When Scott's first Addict hit the market in 2007, it quickly made a name for itself as the lightest production road-racing frameset on the market. By the time Scott took it out of the line four years later, the competition had caught up, and Scott's engineers had turned their attention to aero.
"We came out with the Foil. It's a super stiff and super fast bike, and we were comfortable to hold that up as our flagship bike for a model year," said Nick Balla, Scott's product manager for urban bikes. "That gave us time to get the new Addict out without just dragging around the old frame."
Thus, the Addict returns in the 2014 line, and--you guessed it--it's lighter and, presumably, faster than before. At around 1,000 grams (54 cm painted, with fork this time around), the second iteration of the Addict loses 8 percent of its baby fat. Scott's engineers also say it's stiffer and more aerodynamic.
To get there, engineers started with the profile of the Foil's, and sacrificed some aerodynamic properties, erring more toward lightweight and stiffness in determining the tube shape. The top-of-the-line Addict SL uses HMX-SL carbon fiber, a material that incorporates --buzz word warning--nano-technology with a special resin to reinforce the space between the fibers of the weave. The upside is HMX-SL resulted in the lightest frameset ever produced by Scott. The downside is fancy nano-technology is not cheap, so engineers used it sparingly.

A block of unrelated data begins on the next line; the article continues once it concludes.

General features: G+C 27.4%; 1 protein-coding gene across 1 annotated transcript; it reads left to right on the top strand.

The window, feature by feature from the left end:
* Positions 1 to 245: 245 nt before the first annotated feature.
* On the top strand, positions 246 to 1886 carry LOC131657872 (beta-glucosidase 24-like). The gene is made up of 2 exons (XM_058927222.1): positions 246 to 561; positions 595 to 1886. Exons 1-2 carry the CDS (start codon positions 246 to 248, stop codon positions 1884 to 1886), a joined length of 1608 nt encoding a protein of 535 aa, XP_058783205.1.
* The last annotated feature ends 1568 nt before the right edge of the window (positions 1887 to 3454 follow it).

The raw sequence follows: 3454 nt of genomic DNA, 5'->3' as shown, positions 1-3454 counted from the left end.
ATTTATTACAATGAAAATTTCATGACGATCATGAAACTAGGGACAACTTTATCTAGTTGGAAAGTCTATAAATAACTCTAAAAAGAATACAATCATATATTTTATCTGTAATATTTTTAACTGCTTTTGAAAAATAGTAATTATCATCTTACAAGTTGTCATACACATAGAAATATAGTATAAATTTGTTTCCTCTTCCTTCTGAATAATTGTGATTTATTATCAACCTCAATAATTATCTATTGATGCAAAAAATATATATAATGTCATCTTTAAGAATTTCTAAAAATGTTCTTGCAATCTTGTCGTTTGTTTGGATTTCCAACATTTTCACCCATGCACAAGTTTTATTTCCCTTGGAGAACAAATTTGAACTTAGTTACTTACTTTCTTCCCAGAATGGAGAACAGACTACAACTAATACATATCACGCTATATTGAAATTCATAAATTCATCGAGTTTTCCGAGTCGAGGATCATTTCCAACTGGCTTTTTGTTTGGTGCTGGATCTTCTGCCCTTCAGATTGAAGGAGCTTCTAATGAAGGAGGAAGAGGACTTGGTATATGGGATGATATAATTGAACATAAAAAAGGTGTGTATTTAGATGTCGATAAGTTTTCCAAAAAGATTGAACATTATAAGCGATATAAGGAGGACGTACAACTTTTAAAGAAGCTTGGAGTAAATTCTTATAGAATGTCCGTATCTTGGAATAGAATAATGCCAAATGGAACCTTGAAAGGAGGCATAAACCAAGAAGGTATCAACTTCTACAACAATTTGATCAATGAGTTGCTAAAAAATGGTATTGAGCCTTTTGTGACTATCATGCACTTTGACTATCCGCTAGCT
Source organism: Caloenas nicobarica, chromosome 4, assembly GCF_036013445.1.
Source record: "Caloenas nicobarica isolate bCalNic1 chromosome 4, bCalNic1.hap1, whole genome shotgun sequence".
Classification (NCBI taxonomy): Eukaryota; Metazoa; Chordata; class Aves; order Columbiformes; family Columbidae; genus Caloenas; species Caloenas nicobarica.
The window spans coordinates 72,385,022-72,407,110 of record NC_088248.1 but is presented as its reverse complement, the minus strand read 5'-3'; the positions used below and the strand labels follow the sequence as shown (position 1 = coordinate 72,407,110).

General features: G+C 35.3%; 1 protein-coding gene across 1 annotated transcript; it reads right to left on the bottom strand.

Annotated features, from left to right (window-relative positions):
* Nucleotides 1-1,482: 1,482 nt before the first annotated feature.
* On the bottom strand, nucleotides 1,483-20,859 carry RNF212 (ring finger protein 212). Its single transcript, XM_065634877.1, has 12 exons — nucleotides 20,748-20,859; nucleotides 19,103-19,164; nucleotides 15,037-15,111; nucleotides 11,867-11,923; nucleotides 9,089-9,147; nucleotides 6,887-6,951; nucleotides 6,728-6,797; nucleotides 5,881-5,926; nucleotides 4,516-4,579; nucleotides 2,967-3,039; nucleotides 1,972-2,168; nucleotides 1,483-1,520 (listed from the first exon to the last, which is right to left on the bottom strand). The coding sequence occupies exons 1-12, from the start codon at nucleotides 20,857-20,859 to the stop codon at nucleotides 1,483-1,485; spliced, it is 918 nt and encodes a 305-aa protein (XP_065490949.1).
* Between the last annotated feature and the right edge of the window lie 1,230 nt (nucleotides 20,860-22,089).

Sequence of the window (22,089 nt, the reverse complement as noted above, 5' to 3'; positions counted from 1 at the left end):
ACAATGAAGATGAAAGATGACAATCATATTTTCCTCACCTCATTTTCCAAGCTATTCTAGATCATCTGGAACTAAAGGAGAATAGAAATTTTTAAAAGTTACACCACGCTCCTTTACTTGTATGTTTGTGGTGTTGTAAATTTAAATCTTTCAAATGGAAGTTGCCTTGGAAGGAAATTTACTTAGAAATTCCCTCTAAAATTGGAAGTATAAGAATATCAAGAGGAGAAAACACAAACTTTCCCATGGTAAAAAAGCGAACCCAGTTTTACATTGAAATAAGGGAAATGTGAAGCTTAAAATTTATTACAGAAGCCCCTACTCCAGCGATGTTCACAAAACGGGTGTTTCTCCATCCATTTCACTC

The redesign also allowed engineers to reduce drag by 25 percent over the old Addict, resulting in a 7.8 wattage decrease to propel the bike at 45 kilometers per hour (27 miles per hour). The 2014 frame is 5.9 percent stiffer than the 2007 version, which was achieved by selecting the BB-86 press fit in order to create a down tube and bottom bracket intersection that is the widest of any road bike on the market. That manages loads better, increading pedaling efficiency rather than losing power to frame flex. The 27.2-millimeter seatpost adds to stiffness and comfort.
The Addict SL retails for $12,650 (again, that fancy carbon fiber is spendy stuff) as a complete build with SRAM Red 22 and Syncros RL1.0 carbon clinchers, and weighs less than 13 pounds. Weight weenies rejoice. The Addict is available in three additional models with retail pricing starting at $2,950 for an Ultegra/105 drivetrain.
Another addition to Scott's line-up is the new Solace platform, which replaces the CR1 as the marquee endurance bike (the CR1 is still available, but at a lower pricepoint, ranging from $1,500 to $2,100). The concept behind the Solace was to create a bike that is 15 percent stiffer and 40 percent more comfortable than the CR1. Strange as it may seem to 'measure' comfort, Scott says it's a matter of deflection. The seat stays are engineered to work in concert with the seat tube, and by connecting that 'comfort zone' to the sides of the toptube instead of the seat tube, the frame allows for 42 percent more deflection under load than the CR1. A tapered headtube and seattube, wider downtube and BB-86 pressfit bottom bracket create the added stiffness over the CR1. Scott is selling seven models of the Solace with retail pricing between $2,550 and $9,500 for the Premium with Dura-Ace electronic shifting and Syncros RL1.1 wheels. Men's versions come in seven sizes, while women's specific Contessa is available in five sizes. The Contessa versions are built with a shorter toptube (-10 millimeters) and longer headtube (+10 millimeters) to accommodate smaller riders.